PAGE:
MAFLD is known for its large range of associated comorbidities; it is not only the hepatic manifestation of MetS but is a rather multisystemic disease on its own. A recent meta-analysis evaluated the risk of having NAFLD (previous nomenclature) and the risk of developing chronic kidney disease (CKD). In total, the data from more than a million patients were analyzed, and the study concluded that pre-existing NAFLD is associated with about a 1.45-fold increased risk of incident CKD stage ≥ 3[49]. The same team carried out a meta-analysis in 2017 showing 40% increased risk of CKD in patients with NAFLD[50]. Another group of researchers reached the same conclusions, showing that the presence and severity of NAFLD are associated with an increased risk and severity of CKD[51]. However, another group concluded that the association was not because of a causal relationship between MAFLD and CKD but was due to shared risk factors between them, namely diabetes, age, hypertension, and hyperuricemia[52]. This recent cross sectional study from The National Health and Nutrition Examination Survey 2017-2018 showed that MAFLD and CKD were not independently related after propensity score matching[52].

We propose an explanation for this, which might account for the high prevalence of CKD in people with MAFLD, and also shed light on the reason why these two diseases, even when highly correlated, are not independently related.

As previously mentioned, the PNPLA3 gene is most highly expressed in two tissues: the liver and kidney. Mutations in the PNPLA3 gene, especially the PNPLA3 I148M variant, leads to CKD in a similar pattern as how the mutation predisposes to MAFLD. Montovani and his team followed this line of thought and by studying 157 patients with T2DM, found that the presence of this mutation (especially in the podocytes on the renal cortex) was associated with lower glomerular filtration rates (GFR) and higher risk of CKD, 63.6% vs 24.2% risk in people without homozygous mutation[53]. It is important to establish that the association between the PNPLA3 I148M variant and the risk of lower GFR and CKD development is independent of liver disease severity as well as other factors[53]. This association has also been found among children with MAFLD, where the PNPLA3 G/G genotype leads to decreased kidney function and increased 24-h proteinuria[54].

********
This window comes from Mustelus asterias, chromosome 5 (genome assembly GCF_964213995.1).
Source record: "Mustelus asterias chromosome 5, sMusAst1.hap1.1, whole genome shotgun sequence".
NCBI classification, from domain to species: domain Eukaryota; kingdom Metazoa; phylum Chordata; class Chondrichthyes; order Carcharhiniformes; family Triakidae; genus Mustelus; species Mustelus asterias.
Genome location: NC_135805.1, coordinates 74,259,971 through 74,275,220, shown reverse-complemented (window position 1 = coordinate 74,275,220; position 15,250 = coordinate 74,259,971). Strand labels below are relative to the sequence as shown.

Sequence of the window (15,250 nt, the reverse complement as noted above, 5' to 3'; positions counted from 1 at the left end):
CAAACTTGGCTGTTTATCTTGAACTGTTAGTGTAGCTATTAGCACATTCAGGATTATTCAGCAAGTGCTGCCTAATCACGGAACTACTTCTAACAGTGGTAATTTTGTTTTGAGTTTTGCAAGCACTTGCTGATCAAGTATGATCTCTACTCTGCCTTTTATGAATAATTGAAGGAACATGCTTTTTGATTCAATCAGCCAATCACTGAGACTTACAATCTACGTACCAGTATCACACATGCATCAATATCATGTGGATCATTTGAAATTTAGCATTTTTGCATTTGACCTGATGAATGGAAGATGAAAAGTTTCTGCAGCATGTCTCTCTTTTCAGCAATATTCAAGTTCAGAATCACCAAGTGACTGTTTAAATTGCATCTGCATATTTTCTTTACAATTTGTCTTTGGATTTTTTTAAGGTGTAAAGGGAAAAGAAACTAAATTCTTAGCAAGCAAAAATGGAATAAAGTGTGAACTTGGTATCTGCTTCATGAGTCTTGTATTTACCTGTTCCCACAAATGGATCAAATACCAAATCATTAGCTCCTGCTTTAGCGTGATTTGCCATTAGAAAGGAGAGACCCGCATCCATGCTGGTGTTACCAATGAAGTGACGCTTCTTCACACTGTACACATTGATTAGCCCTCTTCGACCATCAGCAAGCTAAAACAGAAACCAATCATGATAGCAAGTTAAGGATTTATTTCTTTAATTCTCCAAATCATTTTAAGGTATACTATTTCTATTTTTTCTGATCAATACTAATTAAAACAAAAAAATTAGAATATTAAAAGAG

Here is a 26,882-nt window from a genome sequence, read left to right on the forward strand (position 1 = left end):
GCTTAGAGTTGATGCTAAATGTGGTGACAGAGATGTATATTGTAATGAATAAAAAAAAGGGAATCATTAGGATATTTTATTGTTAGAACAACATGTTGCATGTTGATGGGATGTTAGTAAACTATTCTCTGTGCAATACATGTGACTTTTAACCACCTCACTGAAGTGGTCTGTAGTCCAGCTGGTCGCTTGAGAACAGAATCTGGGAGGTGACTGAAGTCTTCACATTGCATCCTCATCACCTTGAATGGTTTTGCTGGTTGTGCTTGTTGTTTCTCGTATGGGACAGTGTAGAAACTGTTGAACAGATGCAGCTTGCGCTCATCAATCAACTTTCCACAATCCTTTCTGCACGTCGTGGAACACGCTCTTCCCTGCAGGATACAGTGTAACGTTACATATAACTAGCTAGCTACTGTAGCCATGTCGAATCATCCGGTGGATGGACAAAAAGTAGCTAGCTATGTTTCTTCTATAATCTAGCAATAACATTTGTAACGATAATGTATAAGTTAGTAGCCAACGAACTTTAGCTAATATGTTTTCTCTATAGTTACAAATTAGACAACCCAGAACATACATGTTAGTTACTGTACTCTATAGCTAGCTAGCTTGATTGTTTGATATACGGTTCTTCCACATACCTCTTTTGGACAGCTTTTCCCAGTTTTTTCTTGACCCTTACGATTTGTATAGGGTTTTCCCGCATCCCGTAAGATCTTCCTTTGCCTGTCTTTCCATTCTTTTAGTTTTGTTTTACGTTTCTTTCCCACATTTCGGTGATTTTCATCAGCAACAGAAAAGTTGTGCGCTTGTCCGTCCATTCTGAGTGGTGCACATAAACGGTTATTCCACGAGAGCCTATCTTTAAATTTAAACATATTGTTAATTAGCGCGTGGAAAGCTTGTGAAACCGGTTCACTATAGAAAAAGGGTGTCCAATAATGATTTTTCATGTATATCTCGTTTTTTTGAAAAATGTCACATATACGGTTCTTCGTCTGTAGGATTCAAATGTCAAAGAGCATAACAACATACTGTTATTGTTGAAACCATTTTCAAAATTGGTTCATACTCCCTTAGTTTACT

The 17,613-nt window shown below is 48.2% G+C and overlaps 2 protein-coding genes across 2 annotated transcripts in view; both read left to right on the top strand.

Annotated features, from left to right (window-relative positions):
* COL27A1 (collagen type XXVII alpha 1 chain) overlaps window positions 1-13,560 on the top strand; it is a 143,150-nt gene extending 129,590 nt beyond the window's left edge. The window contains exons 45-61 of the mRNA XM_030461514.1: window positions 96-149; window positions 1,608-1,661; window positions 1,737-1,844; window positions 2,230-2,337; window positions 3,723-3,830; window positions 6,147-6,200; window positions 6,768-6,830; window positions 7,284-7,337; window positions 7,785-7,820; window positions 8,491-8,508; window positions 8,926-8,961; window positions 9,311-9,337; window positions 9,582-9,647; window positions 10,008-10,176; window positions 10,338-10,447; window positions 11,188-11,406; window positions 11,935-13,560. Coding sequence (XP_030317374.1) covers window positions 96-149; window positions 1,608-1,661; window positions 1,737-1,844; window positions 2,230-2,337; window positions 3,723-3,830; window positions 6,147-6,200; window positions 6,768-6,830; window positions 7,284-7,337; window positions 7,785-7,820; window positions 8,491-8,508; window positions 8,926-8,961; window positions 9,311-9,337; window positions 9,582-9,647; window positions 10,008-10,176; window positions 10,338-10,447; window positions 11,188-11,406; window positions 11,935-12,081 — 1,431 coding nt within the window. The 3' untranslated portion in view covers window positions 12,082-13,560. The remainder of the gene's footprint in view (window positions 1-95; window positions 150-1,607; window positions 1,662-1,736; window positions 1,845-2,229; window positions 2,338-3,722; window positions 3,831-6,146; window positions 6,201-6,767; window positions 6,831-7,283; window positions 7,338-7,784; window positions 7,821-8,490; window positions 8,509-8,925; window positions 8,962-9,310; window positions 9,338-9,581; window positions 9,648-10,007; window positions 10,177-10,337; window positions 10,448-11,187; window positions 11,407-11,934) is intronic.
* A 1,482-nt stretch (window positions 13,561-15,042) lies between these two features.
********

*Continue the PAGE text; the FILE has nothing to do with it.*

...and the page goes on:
By having established this, we can understand the multifactorial nature of MAFLD and its comorbidities, as in this case, CKD’s. Whether or not MAFLD predisposes to kidney malfunction could be studied in a group of patients who develop both entities but lack mutations in the PNPLA3 gene.

While PNPLA3 gene mutations might be a common factor in the predisposition for both CKD and MAFLD, there are a number of nuclear transcription factors that contribute to the pathogenesis of both diseases. These factors include the peroxisome proliferator-activated receptor (PPAR) family, FXR, and SREBP2, which modify their respective molecular pathways and influence the progression of both CKD and hepatic steatosis[55]. For instance, the downregulation of PPAR-α, PPAR-δ, and PPAR-γ causes a myriad of cellular alterations in the nephron, including increased podocyte apoptosis leading to altered glomerular barrier integrity, increased mesangial cell hypertrophy and enhanced matrix deposition, as well as NF-κB activation with consequent proinflammatory cytokine secretion in the glomerular endothelium[56]. These same factors under physiologic circumstances suppress fibrogenesis by inhibiting the transforming growth factor β in stellate cells, lower the M1/M2 Kupffer cell phenotype ratio (thus decreasing inflammatory stimulus in the liver) and increases catalase activity in hepatocytes, among other functions. It is clear how downregulation of the PPAR family of factors hinders these protective mechanisms in the liver and promotes the development of fatty liver, as well as CKD. The same situation of multiorgan damage comes about with decreased expression of FXR and upregulation of SREBP-2, given that FXR inhibits SREBP-1c-mediated DNL in hepatocytes while decreasing reactive oxygen species formation in mesangial cells and increasing endothelial nitric oxide synthase in the glomerular epithelium[55]. Finally, SREBP-2 upregulation leads to increased cholesterol synthesis and decreased excretion in both liver and renal cells[57,58]. With this brief compilation of the molecular pathway similarities between CKD and fatty liver development, it would be of no surprise to find in the near future novel discoveries on further overlapping mechanisms and genetic predisposition for both diseases.

CONCLUSION

In conclusion, although MAFLD pathogenesis is multifactorial and complex, we consider IR to be the basis for the development of the disease, the abnormal metabolic profile in patients, and disease complications. Further research is required to fully understand and test this hypothesis along with others that may develop. Understanding the basis of the disease and the many variables that play a role in its development will lead to appropriate targeted therapies for MAFLD.

Footnotes

Provenance and peer review: Invited article; Externally peer reviewed.

Peer-review model: Single blind

Specialty type: Gastroenterology and hepatology

Country/Territory of origin: Mexico

Peer-review report’s scientific quality classification

Grade A (Excellent): 0

Grade B (Very good): B

Grade C (Good): C, C

Grade D (Fair): 0

Grade E (Poor): 0

P-Reviewer: Geng TY, China; Li PF, China; Ulasoglu C, Turkey S-Editor: L Li L-Editor: Filipodia P-Editor: L Li